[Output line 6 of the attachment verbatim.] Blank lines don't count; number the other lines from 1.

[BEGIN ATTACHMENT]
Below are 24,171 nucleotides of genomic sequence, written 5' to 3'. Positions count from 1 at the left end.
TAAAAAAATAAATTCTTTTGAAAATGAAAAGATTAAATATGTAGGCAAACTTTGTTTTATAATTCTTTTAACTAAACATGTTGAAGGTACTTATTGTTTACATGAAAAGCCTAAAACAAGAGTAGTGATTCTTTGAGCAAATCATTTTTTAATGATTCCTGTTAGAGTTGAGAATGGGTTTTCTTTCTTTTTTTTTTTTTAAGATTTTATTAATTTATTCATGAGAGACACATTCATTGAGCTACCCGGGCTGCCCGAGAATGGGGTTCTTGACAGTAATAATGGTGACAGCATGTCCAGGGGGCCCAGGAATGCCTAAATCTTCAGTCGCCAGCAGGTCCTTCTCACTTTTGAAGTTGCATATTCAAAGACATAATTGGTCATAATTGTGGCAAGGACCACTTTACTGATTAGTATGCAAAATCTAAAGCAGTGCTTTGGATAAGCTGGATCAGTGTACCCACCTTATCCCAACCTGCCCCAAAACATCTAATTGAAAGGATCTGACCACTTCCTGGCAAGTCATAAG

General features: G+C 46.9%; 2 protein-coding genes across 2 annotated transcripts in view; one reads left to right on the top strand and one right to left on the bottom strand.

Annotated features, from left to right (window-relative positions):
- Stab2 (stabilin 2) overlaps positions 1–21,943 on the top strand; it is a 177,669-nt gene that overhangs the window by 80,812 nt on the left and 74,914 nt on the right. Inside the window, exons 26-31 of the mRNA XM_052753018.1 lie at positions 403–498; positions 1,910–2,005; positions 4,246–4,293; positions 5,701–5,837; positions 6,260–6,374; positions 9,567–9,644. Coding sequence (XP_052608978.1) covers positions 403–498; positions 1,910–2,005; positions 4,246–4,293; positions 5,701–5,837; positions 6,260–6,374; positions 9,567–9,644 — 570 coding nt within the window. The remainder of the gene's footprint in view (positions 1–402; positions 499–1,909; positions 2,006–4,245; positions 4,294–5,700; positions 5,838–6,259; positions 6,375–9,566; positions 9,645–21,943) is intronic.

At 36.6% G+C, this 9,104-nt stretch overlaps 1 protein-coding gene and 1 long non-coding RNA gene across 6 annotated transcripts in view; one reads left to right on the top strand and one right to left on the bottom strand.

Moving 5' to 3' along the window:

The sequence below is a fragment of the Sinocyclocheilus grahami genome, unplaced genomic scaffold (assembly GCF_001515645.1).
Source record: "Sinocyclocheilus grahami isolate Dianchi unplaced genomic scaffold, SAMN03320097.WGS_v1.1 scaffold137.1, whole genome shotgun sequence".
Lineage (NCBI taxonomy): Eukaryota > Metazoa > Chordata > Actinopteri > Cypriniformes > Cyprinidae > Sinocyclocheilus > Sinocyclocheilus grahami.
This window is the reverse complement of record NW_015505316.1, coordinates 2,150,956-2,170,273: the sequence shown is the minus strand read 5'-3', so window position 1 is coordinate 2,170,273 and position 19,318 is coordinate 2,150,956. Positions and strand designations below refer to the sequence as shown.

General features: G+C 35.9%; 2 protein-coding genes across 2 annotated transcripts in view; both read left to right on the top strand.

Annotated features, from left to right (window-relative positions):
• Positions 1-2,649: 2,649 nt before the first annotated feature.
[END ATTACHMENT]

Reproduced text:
At 36.6% G+C, this 9,104-nt stretch overlaps 1 protein-coding gene and 1 long non-coding RNA gene across 6 annotated transcripts in view; one reads left to right on the top strand and one right to left on the bottom strand.